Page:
Next, the court holds that under RCRA, plaintiffs are required to allege either a continuous or intermittent violation, and suits based on wholly past violations are barred by § 7002(a)(1)(A). Further, the court holds that in order to bring a citizen suit for violations of RCRA § 3010, plaintiffs must allege a failure to notify that continued past the filing of the complaint. The court grants plaintiffs' motion for leave to amend to meet the Gwaltney pleading requirements. The court holds that the bulk of plaintiffs' RCRA claims fail to state a claim, since they allege only violations of federal law that was displaced by state law when Pennsylvania was granted authorization to operate its hazardous waste program in lieu of the federal program. The court grants defendants' motion to dismiss all but one of these claims, excluding a claim not found in the same covered subchapter. The court holds that plaintiffs misplace their reliance on the Environmental Protection Agency's continuing enforcement authority, because that authority is not reserved in RCRA's citizen suit provision.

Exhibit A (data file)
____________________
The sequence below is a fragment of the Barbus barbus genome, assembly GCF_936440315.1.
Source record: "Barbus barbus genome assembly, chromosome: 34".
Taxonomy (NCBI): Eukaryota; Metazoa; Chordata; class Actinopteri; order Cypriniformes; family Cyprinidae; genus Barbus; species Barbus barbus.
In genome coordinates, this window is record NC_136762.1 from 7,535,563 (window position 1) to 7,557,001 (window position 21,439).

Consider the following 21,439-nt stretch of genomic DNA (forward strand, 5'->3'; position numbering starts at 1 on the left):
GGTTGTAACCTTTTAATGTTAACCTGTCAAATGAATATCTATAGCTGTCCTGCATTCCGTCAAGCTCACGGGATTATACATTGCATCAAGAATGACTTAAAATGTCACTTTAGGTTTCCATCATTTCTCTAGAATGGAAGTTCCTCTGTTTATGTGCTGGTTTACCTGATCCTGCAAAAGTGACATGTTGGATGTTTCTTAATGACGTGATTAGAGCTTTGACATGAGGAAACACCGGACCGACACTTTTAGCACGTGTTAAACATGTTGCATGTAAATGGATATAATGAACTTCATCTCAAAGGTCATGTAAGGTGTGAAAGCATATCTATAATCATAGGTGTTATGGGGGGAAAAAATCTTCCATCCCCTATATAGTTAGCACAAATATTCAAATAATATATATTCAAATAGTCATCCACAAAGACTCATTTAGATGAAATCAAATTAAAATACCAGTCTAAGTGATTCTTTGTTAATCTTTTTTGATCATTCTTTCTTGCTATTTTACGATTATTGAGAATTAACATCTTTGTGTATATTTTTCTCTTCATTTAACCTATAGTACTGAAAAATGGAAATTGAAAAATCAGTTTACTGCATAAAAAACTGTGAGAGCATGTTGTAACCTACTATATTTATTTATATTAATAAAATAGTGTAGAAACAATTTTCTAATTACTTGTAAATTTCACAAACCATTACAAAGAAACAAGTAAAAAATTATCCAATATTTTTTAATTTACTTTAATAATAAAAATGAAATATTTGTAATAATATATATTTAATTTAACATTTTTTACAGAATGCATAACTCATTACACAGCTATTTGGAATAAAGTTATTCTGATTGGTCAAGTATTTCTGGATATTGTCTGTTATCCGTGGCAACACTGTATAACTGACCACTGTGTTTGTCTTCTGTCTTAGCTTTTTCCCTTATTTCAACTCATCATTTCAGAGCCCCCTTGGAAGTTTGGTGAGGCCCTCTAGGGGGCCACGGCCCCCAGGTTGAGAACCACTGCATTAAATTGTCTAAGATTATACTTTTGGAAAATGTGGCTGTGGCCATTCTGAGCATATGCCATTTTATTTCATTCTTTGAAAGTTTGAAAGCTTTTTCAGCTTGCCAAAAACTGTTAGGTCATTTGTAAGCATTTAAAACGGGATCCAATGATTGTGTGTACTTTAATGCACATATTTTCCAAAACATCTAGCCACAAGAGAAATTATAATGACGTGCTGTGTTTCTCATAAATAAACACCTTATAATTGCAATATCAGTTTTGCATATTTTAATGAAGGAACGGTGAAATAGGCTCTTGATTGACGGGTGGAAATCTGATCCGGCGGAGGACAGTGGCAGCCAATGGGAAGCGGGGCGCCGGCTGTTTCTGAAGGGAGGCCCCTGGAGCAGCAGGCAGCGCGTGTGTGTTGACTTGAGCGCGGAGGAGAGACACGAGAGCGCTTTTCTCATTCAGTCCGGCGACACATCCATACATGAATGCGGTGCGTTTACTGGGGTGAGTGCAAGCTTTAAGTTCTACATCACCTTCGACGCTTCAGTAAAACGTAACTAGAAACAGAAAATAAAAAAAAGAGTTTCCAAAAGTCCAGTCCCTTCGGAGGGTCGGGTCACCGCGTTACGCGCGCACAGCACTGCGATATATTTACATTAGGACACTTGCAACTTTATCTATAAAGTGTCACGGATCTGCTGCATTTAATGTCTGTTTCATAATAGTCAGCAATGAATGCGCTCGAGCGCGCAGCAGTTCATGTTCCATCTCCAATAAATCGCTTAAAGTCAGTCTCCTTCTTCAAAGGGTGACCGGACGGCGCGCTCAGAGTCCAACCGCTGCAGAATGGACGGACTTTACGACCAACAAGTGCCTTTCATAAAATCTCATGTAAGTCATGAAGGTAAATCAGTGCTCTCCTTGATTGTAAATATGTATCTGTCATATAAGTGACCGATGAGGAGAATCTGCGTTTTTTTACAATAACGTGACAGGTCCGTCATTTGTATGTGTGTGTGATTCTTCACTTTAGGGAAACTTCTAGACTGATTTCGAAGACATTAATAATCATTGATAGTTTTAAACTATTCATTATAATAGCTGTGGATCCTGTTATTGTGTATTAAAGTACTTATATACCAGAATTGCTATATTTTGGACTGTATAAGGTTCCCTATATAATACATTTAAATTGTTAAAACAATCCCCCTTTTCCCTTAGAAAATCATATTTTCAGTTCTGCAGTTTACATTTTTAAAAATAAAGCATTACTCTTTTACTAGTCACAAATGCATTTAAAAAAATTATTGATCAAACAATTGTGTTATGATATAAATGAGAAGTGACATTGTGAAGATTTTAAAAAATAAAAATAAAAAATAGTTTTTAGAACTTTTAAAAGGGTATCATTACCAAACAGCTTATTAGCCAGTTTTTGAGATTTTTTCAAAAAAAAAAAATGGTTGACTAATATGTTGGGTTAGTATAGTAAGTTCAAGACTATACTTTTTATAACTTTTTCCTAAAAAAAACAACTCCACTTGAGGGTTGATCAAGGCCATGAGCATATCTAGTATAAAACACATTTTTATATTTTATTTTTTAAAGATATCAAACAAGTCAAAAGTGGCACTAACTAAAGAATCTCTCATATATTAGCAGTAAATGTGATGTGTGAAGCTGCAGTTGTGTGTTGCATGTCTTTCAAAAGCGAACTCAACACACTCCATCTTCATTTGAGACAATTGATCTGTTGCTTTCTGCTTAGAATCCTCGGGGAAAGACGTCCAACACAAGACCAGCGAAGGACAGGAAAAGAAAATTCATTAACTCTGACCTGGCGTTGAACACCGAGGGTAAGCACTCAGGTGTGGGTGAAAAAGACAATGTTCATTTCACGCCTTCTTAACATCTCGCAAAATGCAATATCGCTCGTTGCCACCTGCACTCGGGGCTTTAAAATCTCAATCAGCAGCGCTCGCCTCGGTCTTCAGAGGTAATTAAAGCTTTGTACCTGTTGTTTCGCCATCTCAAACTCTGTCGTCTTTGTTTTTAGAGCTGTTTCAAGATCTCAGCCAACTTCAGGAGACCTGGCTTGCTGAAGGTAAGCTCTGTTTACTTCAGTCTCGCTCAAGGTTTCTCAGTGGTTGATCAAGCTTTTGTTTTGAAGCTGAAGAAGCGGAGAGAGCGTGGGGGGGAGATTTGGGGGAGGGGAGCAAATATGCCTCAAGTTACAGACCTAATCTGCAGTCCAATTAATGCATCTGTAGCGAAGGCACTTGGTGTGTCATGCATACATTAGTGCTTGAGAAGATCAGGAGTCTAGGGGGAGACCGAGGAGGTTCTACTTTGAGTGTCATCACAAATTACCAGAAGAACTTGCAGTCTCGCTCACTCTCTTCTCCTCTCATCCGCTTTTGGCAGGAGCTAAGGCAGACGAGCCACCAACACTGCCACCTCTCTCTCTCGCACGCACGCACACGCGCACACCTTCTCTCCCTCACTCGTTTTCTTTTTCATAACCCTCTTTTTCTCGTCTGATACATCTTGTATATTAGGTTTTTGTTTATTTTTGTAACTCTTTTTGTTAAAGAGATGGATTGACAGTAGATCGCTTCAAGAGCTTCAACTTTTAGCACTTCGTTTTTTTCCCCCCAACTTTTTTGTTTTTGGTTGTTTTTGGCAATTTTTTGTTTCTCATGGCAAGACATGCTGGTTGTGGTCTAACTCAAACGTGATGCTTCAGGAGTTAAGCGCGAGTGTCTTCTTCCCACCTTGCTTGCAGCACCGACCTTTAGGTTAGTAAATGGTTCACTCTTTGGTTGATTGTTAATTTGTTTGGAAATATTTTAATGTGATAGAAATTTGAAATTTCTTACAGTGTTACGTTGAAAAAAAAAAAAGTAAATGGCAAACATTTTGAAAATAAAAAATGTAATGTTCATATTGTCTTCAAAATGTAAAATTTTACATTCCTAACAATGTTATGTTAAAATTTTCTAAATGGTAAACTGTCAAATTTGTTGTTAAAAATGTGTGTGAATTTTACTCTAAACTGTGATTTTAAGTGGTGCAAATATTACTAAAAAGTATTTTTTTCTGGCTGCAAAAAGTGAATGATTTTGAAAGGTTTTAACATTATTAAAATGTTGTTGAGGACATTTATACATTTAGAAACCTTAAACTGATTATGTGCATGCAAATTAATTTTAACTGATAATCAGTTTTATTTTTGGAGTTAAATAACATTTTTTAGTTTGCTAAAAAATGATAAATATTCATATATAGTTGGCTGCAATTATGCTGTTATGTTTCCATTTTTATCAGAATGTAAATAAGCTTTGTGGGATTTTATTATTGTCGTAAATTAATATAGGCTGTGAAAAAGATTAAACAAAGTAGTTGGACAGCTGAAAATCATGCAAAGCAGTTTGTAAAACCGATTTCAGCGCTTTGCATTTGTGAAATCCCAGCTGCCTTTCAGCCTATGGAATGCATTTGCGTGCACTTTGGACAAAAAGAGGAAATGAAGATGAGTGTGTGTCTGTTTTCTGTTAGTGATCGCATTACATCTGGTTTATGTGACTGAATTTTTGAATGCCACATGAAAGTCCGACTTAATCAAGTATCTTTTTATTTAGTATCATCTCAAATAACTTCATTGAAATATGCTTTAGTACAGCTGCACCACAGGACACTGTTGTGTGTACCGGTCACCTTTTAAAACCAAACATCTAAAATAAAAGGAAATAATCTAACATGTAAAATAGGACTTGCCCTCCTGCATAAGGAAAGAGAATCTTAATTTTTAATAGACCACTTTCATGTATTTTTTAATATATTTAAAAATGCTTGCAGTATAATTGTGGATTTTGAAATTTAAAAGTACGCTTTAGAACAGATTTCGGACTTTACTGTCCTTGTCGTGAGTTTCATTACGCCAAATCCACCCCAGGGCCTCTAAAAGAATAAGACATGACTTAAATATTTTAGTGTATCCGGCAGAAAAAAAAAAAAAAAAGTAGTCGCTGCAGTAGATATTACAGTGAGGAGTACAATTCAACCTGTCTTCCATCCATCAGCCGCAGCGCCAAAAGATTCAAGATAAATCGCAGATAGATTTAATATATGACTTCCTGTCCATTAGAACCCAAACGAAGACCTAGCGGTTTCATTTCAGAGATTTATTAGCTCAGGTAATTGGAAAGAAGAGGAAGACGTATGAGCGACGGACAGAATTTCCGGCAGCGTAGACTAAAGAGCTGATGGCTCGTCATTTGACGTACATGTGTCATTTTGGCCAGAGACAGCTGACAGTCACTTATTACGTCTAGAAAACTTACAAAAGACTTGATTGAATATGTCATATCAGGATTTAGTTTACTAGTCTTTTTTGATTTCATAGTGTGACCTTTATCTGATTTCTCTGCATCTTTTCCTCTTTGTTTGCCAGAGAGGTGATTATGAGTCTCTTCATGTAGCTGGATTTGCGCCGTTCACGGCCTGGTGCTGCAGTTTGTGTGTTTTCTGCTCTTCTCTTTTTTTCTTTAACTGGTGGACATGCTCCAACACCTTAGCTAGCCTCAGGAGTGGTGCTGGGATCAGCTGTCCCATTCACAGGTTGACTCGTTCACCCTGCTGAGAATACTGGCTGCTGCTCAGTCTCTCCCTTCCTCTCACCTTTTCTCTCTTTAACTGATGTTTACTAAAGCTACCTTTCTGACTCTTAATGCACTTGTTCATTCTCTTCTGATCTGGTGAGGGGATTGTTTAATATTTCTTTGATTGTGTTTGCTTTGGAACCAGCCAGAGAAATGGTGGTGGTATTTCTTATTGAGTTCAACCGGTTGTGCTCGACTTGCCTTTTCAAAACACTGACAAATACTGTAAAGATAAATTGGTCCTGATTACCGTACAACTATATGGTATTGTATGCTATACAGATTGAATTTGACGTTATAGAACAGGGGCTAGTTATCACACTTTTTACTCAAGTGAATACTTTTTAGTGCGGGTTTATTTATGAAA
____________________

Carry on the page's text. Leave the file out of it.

The court holds that plaintiffs' claim of negligence per se, based on defendants' violations of the Pennsylvania Clean Streams Law and Solid Waste Management Act, would circumvent the expressed intentions of the legislature not to create private causes of action, and grants defendants' motion to dismiss that claim. Further, because the state laws at issue expressly declare their violation to be public nuisances, the court requires the plaintiffs to amend their complaint to properly specify the type of nuisance claimed, all the proper elements, and the basis for standing. The court next holds that the issue of strict liability based on the hazardous nature of dealing with such wastes is better left for a summary judgment motion following development of a more complete record. The court further denies defendants' motions to dismiss plaintiffs' physical injury allegations, because plaintiffs' amended complaint states they have suffered, and will continue to suffer physical injury.
Counsel for Plaintiff
Jerald J. Williams
Slap, Williams & Cuker
Ste. 960, One Franklin Plaza, Philadelphia PA 19102
Counsel for Defendant
David Richmond, Tom Schmidt, John Caroll
Pepper, Hamilton & Sheetz
Ste. 400, 10 S. Market Sq., P.O. Box 1181, Harrisburg PA 17108-1181